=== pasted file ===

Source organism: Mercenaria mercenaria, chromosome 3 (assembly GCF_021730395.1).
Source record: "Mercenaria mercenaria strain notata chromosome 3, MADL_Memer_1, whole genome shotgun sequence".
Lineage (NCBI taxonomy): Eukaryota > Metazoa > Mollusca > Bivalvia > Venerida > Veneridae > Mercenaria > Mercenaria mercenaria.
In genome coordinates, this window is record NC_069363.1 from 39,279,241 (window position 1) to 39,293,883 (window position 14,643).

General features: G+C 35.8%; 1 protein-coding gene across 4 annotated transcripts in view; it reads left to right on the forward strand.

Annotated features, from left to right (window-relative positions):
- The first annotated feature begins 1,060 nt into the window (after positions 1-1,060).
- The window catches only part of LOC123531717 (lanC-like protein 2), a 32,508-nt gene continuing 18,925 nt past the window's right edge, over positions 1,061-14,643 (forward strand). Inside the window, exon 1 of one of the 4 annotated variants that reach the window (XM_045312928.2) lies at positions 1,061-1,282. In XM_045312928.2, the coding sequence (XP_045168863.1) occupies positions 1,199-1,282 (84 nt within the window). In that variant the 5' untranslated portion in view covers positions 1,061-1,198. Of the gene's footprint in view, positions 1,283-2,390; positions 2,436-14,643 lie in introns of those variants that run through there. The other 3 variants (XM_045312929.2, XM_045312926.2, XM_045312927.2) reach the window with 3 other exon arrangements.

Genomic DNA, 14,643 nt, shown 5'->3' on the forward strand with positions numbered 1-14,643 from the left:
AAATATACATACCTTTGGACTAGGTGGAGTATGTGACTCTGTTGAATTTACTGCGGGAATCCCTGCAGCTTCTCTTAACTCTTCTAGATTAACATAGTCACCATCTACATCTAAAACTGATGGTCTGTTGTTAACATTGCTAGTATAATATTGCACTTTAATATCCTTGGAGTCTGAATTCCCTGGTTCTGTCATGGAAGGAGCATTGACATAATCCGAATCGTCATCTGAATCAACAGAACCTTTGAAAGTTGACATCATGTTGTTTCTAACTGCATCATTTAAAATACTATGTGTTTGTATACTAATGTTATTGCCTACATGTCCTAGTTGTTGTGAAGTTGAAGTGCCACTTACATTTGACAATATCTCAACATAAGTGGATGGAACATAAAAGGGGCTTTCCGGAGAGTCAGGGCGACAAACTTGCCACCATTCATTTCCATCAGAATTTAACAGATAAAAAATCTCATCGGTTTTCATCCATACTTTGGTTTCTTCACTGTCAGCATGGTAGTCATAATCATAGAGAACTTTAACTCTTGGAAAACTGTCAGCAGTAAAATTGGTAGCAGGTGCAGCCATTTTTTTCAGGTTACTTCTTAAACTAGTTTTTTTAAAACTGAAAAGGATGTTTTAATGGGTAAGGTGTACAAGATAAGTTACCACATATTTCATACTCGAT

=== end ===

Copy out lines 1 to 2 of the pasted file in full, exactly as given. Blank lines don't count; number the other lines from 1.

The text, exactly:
Source organism: Mercenaria mercenaria, chromosome 3 (assembly GCF_021730395.1).
Source record: "Mercenaria mercenaria strain notata chromosome 3, MADL_Memer_1, whole genome shotgun sequence".